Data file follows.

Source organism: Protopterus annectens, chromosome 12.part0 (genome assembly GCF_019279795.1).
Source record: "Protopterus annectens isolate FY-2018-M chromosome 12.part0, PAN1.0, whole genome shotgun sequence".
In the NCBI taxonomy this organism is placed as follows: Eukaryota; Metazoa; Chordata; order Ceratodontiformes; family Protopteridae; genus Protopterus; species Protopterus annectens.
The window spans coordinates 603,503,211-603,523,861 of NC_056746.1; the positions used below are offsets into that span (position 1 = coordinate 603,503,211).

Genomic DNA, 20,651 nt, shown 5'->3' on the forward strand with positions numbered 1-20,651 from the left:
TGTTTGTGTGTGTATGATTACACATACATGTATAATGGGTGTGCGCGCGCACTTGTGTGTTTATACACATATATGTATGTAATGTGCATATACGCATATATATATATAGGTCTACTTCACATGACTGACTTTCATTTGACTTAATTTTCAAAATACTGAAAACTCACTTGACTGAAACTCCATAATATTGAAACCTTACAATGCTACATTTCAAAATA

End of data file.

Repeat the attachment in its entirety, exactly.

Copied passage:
Source organism: Protopterus annectens, chromosome 12.part0 (genome assembly GCF_019279795.1).
Source record: "Protopterus annectens isolate FY-2018-M chromosome 12.part0, PAN1.0, whole genome shotgun sequence".
In the NCBI taxonomy this organism is placed as follows: Eukaryota; Metazoa; Chordata; order Ceratodontiformes; family Protopteridae; genus Protopterus; species Protopterus annectens.
The window spans coordinates 603,503,211-603,523,861 of NC_056746.1; the positions used below are offsets into that span (position 1 = coordinate 603,503,211).

Genomic DNA, 20,651 nt, shown 5'->3' on the forward strand with positions numbered 1-20,651 from the left:
TGTTTGTGTGTGTATGATTACACATACATGTATAATGGGTGTGCGCGCGCACTTGTGTGTTTATACACATATATGTATGTAATGTGCATATACGCATATATATATATAGGTCTACTTCACATGACTGACTTTCATTTGACTTAATTTTCAAAATACTGAAAACTCACTTGACTGAAACTCCATAATATTGAAACCTTACAATGCTACATTTCAAAATA